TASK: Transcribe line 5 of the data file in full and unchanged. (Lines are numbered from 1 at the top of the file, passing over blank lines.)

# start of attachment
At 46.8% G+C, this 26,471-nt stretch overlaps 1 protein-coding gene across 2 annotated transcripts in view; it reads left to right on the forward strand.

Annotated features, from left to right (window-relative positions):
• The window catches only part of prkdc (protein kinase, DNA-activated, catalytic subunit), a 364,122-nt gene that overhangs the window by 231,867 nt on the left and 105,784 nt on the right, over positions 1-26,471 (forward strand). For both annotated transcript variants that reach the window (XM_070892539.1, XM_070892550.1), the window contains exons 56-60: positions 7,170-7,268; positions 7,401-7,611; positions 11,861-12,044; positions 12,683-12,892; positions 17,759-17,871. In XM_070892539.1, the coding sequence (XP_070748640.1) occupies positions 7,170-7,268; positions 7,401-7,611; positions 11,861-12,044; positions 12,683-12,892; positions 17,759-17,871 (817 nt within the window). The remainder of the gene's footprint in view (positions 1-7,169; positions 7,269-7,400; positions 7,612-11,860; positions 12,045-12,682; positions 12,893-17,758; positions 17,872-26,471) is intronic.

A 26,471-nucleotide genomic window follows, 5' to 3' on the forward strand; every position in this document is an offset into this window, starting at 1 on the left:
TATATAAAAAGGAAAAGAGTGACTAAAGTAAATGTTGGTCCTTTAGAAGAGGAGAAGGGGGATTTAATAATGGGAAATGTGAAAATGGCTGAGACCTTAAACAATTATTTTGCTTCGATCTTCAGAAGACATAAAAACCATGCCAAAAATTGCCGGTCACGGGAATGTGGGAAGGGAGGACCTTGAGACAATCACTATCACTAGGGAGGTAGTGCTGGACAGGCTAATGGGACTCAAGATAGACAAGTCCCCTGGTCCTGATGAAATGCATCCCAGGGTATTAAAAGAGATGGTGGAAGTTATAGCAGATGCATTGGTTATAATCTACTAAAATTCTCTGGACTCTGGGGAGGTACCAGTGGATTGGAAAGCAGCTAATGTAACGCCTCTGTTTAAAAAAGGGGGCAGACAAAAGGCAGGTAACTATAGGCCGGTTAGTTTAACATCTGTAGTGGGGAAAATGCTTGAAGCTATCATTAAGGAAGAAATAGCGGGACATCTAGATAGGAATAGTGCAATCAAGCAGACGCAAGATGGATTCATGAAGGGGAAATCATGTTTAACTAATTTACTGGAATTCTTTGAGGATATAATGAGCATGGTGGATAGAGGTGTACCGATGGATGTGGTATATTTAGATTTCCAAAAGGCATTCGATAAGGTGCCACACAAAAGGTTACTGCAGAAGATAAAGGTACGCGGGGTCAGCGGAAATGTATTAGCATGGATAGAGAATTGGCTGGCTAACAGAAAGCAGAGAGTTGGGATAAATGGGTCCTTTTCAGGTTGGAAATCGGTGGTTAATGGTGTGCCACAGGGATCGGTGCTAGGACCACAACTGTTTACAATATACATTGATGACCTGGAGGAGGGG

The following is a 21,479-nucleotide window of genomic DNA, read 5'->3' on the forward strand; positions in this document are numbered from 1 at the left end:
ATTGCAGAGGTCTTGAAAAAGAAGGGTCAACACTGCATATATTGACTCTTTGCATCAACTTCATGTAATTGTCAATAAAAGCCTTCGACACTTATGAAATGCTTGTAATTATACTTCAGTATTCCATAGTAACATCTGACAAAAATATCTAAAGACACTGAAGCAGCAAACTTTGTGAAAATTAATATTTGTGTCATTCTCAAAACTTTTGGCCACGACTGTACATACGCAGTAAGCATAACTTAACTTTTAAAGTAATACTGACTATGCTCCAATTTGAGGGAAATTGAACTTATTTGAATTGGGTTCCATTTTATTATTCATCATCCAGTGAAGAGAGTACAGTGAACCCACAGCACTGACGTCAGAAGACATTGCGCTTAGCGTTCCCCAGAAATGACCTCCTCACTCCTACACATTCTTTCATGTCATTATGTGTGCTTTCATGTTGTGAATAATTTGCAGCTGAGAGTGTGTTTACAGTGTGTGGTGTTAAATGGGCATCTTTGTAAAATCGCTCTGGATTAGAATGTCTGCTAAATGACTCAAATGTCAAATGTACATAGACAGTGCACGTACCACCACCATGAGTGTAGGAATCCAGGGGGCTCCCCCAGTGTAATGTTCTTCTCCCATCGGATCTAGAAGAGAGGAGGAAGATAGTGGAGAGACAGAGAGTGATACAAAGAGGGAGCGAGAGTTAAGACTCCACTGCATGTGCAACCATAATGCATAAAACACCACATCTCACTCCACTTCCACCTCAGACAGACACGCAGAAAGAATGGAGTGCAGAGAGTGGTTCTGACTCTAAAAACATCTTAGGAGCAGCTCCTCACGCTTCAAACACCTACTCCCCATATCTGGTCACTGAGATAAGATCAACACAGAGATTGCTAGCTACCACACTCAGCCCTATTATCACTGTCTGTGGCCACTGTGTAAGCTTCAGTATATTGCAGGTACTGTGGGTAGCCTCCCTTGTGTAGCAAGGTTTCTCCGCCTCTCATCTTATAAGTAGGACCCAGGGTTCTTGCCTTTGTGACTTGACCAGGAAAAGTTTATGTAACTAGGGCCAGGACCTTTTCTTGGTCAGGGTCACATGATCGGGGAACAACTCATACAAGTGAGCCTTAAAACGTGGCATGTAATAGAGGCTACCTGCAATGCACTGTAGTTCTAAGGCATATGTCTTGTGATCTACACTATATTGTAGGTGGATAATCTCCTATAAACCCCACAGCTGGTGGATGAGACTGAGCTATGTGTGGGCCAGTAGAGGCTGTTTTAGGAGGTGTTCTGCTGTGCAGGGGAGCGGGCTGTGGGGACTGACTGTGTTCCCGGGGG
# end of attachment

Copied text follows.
TATATAAAAAGGAAAAGAGTGACTAAAGTAAATGTTGGTCCTTTAGAAGAGGAGAAGGGGGATTTAATAATGGGAAATGTGAAAATGGCTGAGACCTTAAACAATTATTTTGCTTCGATCTTCAGAAGACATAAAAACCATGCCAAAAATTGCCGGTCACGGGAATGTGGGAAGGGAGGACCTTGAGACAATCACTATCACTAGGGAGGTAGTGCTGGACAGGCTAATGGGACTCAAGATAGACAAGTCCCCTGGTCCTGATGAAATGCATCCCAGGGTATTAAAAGAGATGGTGGAAGTTATAGCAGATGCATTGGTTATAATCTACTAAAATTCTCTGGACTCTGGGGAGGTACCAGTGGATTGGAAAGCAGCTAATGTAACGCCTCTGTTTAAAAAAGGGGGCAGACAAAAGGCAGGTAACTATAGGCCGGTTAGTTTAACATCTGTAGTGGGGAAAATGCTTGAAGCTATCATTAAGGAAGAAATAGCGGGACATCTAGATAGGAATAGTGCAATCAAGCAGACGCAAGATGGATTCATGAAGGGGAAATCATGTTTAACTAATTTACTGGAATTCTTTGAGGATATAATGAGCATGGTGGATAGAGGTGTACCGATGGATGTGGTATATTTAGATTTCCAAAAGGCATTCGATAAGGTGCCACACAAAAGGTTACTGCAGAAGATAAAGGTACGCGGGGTCAGCGGAAATGTATTAGCATGGATAGAGAATTGGCTGGCTAACAGAAAGCAGAGAGTTGGGATAAATGGGTCCTTTTCAGGTTGGAAATCGGTGGTTAATGGTGTGCCACAGGGATCGGTGCTAGGACCACAACTGTTTACAATATACATTGATGACCTGGAGGAGGGG